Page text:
Legg Mason: SNB’s move in currency markets could be first of many
Legg Mason subsidiary Brandywine analyses the shock move by the Swiss National Bank to scrap the Swiss franc’s peg to the euro.
The Swiss National Bank’s decision to scrap the 1.20 EUR/CHF level and cut rates to -0.75% was unexpected and caught the market off guard yesterday. While we are still digesting the implications, there are a few things that are apparent to us following the news.
The Swiss National Bank put the ceiling in place in 2011 due to the overvaluation of the franc. Monetary conditions have changed since then, and the euro and franc have weakened. Another key factor is the upcoming ECB announcement. In the increasingly likely event that the ECB announces QE next week, and the Euro weakens as a result of it, the Swiss National Bank would be required to intervene further in order to maintain the 1.20 level – a move that would have pressured the Swiss National Bank to increase its exposure to the Euro and further expand its balance sheet.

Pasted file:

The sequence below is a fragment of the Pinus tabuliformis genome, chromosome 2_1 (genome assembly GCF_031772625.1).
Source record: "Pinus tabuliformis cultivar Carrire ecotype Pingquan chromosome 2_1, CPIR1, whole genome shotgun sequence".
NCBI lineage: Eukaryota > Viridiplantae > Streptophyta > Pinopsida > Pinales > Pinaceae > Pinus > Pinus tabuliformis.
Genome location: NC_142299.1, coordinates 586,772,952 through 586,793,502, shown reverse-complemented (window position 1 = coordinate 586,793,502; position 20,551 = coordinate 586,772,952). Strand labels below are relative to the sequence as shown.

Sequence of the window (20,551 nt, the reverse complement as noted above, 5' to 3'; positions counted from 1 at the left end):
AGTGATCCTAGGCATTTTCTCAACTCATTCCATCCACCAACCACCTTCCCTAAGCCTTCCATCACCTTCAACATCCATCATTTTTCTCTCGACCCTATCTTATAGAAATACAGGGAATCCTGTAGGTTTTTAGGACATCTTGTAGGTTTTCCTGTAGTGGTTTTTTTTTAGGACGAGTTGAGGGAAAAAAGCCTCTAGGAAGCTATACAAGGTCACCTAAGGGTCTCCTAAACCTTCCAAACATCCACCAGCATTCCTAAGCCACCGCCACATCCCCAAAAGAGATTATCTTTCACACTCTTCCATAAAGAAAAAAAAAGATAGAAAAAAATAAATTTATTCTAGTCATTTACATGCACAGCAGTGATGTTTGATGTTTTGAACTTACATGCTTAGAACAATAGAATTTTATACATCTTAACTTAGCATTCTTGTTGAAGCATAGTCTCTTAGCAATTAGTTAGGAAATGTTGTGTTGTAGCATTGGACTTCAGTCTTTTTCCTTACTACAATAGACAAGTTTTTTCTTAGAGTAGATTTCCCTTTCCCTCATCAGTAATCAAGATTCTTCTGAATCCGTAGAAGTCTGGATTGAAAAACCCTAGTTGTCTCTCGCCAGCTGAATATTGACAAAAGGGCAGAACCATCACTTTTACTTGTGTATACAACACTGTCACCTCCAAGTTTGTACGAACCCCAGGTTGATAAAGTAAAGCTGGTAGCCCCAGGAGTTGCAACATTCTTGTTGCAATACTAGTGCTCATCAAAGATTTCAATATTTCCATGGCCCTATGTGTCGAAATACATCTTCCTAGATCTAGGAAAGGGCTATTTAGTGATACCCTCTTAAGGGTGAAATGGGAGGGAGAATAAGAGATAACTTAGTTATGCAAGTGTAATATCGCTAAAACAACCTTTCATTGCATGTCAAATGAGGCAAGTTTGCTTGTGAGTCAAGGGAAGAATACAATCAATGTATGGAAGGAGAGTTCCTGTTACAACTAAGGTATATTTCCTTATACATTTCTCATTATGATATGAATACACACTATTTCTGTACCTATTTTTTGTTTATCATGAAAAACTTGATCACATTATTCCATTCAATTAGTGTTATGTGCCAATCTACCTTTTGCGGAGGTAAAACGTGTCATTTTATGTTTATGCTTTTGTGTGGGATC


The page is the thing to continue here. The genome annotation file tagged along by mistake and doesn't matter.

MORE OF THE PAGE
Switzerland, like the rest of Europe, is experiencing deflation that will only worsen with the recent CHF appreciation. This leaves the Swiss National Bank in a tough situation that could result in them pursuing other avenues to counter appreciation in the CHF. This could include buying USD/CHF or targeting CHF levels versus a basket of other currencies.
Importantly, in yesterday’s press release the Swiss National Bank noted “If necessary, it will therefore remain active in the foreign exchange market to influence monetary conditions”. We believe that the news also sends the message that the ECB is likely to engage in QE.
The Legg Mason Brandywine Global Income Optimiser Fund maintains a 6% short in the EUR, which we are comfortable with at this point.